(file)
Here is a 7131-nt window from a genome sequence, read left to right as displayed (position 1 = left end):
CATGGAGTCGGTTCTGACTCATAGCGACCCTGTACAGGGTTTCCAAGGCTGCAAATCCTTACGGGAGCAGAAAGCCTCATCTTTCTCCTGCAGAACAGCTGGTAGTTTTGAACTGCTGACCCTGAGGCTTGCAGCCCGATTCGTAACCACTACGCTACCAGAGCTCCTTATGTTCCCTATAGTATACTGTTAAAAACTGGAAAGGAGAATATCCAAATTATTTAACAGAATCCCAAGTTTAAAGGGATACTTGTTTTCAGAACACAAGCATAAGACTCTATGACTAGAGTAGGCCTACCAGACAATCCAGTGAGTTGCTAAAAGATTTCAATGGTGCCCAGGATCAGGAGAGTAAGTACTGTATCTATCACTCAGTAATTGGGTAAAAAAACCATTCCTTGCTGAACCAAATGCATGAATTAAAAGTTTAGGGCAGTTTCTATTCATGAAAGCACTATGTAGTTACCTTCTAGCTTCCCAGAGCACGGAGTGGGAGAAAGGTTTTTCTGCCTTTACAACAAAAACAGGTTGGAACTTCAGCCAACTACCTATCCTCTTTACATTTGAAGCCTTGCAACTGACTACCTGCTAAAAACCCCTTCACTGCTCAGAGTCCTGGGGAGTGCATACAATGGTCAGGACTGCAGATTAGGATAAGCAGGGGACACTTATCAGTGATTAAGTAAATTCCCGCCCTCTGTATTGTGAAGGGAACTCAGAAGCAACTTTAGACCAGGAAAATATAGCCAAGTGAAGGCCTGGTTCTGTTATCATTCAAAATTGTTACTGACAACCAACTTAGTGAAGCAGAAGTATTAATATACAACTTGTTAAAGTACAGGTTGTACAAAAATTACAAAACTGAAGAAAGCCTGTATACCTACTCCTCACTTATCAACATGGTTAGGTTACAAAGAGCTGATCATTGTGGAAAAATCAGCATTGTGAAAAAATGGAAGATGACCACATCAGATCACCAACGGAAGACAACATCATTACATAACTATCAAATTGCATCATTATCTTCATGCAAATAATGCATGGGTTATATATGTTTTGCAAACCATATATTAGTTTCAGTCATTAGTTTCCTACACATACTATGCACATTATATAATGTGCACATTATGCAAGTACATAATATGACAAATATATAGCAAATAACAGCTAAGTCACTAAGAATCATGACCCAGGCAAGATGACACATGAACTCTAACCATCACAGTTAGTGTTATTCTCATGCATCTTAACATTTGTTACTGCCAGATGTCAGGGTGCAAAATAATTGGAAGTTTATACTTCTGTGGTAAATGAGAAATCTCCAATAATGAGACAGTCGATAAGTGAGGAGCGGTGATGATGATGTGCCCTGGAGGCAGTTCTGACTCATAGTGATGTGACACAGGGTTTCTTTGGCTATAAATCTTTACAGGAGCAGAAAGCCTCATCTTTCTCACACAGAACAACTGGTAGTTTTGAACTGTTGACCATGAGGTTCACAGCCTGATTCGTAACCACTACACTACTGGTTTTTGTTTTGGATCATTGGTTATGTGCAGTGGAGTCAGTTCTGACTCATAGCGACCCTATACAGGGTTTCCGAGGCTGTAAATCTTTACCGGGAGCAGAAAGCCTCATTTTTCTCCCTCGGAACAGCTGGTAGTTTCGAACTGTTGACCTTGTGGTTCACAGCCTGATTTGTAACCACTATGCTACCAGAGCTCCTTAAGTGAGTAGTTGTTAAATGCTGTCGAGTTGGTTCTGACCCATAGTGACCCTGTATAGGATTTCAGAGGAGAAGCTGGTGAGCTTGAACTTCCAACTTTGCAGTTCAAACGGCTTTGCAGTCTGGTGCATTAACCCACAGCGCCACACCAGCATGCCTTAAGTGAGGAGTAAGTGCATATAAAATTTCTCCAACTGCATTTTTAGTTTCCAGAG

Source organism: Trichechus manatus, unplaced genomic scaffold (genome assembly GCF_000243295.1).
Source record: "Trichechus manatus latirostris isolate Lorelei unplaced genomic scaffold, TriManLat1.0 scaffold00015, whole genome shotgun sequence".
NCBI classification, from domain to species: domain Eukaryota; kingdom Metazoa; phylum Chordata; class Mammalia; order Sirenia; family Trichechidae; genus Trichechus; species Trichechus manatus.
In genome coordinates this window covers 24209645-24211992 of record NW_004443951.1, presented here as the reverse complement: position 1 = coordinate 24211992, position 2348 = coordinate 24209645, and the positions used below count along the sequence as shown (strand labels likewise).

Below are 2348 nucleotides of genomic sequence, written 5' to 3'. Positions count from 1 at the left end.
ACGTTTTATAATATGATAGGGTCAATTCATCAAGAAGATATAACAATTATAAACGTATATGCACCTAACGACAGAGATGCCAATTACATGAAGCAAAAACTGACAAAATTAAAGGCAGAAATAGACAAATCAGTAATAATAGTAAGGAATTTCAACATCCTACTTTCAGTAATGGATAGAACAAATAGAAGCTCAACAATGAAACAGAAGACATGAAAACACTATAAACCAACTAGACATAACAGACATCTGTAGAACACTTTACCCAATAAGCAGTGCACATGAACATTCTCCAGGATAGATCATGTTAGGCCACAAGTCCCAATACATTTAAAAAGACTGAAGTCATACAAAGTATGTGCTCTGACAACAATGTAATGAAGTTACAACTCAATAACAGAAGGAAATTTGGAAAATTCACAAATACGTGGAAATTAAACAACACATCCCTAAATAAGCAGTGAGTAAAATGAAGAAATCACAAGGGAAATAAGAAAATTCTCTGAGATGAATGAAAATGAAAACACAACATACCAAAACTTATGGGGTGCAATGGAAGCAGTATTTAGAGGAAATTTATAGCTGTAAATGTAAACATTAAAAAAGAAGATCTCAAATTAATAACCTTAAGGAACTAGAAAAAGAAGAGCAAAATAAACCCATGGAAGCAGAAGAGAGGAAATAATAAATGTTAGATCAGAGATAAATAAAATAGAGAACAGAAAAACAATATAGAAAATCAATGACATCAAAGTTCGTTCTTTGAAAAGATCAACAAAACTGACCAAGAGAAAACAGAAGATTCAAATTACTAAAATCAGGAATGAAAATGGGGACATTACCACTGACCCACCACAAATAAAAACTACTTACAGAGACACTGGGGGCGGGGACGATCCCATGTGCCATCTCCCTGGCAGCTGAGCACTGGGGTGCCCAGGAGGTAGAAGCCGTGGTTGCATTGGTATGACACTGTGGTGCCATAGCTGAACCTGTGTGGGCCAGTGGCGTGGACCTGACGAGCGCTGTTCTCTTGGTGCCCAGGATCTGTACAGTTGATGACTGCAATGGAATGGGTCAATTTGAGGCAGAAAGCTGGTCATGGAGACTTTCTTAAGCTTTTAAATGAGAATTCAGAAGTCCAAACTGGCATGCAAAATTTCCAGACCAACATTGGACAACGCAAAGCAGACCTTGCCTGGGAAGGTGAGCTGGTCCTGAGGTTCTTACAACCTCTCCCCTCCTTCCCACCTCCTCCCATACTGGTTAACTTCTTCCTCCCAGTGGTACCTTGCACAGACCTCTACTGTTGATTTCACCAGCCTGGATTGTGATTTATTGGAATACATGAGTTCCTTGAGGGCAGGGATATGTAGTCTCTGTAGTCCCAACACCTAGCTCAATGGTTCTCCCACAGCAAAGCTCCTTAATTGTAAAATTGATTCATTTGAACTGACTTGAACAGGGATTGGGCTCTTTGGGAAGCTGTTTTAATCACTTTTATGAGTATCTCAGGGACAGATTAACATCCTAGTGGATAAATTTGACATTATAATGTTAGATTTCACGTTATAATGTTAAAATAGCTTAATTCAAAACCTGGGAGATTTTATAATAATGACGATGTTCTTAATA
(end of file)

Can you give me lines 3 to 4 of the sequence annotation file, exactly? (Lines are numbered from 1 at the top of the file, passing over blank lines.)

Source organism: Trichechus manatus, unplaced genomic scaffold (genome assembly GCF_000243295.1).
Source record: "Trichechus manatus latirostris isolate Lorelei unplaced genomic scaffold, TriManLat1.0 scaffold00015, whole genome shotgun sequence".